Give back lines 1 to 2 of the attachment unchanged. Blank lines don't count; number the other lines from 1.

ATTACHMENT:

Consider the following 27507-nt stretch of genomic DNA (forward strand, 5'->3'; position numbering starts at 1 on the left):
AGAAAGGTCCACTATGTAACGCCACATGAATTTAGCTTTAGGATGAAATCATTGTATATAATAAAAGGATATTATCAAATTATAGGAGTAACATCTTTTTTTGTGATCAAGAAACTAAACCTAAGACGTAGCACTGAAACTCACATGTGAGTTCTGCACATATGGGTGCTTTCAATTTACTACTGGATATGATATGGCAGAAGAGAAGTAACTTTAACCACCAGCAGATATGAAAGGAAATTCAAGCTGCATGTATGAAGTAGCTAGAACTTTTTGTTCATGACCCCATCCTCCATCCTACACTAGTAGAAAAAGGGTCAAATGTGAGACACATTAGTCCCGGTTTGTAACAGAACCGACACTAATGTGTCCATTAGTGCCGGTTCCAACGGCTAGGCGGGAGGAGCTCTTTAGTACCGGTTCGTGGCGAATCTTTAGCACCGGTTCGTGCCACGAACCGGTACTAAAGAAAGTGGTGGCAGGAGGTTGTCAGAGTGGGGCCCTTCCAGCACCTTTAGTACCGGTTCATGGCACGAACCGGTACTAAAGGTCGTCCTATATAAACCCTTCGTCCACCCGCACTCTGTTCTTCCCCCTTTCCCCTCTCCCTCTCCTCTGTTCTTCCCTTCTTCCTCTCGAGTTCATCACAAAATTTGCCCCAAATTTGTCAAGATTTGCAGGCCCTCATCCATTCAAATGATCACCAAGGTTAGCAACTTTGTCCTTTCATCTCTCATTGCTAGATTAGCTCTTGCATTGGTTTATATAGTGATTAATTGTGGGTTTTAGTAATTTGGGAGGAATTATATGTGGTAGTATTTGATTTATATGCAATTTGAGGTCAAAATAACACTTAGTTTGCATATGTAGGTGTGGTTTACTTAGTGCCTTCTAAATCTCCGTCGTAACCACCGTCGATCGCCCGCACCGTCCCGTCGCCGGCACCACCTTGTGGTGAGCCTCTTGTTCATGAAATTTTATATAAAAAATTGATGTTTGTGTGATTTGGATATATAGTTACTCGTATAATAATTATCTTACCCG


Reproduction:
Consider the following 27507-nt stretch of genomic DNA (forward strand, 5'->3'; position numbering starts at 1 on the left):
AGAAAGGTCCACTATGTAACGCCACATGAATTTAGCTTTAGGATGAAATCATTGTATATAATAAAAGGATATTATCAAATTATAGGAGTAACATCTTTTTTTGTGATCAAGAAACTAAACCTAAGACGTAGCACTGAAACTCACATGTGAGTTCTGCACATATGGGTGCTTTCAATTTACTACTGGATATGATATGGCAGAAGAGAAGTAACTTTAACCACCAGCAGATATGAAAGGAAATTCAAGCTGCATGTATGAAGTAGCTAGAACTTTTTGTTCATGACCCCATCCTCCATCCTACACTAGTAGAAAAAGGGTCAAATGTGAGACACATTAGTCCCGGTTTGTAACAGAACCGACACTAATGTGTCCATTAGTGCCGGTTCCAACGGCTAGGCGGGAGGAGCTCTTTAGTACCGGTTCGTGGCGAATCTTTAGCACCGGTTCGTGCCACGAACCGGTACTAAAGAAAGTGGTGGCAGGAGGTTGTCAGAGTGGGGCCCTTCCAGCACCTTTAGTACCGGTTCATGGCACGAACCGGTACTAAAGGTCGTCCTATATAAACCCTTCGTCCACCCGCACTCTGTTCTTCCCCCTTTCCCCTCTCCCTCTCCTCTGTTCTTCCCTTCTTCCTCTCGAGTTCATCACAAAATTTGCCCCAAATTTGTCAAGATTTGCAGGCCCTCATCCATTCAAATGATCACCAAGGTTAGCAACTTTGTCCTTTCATCTCTCATTGCTAGATTAGCTCTTGCATTGGTTTATATAGTGATTAATTGTGGGTTTTAGTAATTTGGGAGGAATTATATGTGGTAGTATTTGATTTATATGCAATTTGAGGTCAAAATAACACTTAGTTTGCATATGTAGGTGTGGTTTACTTAGTGCCTTCTAAATCTCCGTCGTAACCACCGTCGATCGCCCGCACCGTCCCGTCGCCGGCACCACCTTGTGGTGAGCCTCTTGTTCATGAAATTTTATATAAAAAATTGATGTTTGTGTGATTTGGATATATAGTTACTCGTATAATAATTATCTTACCCG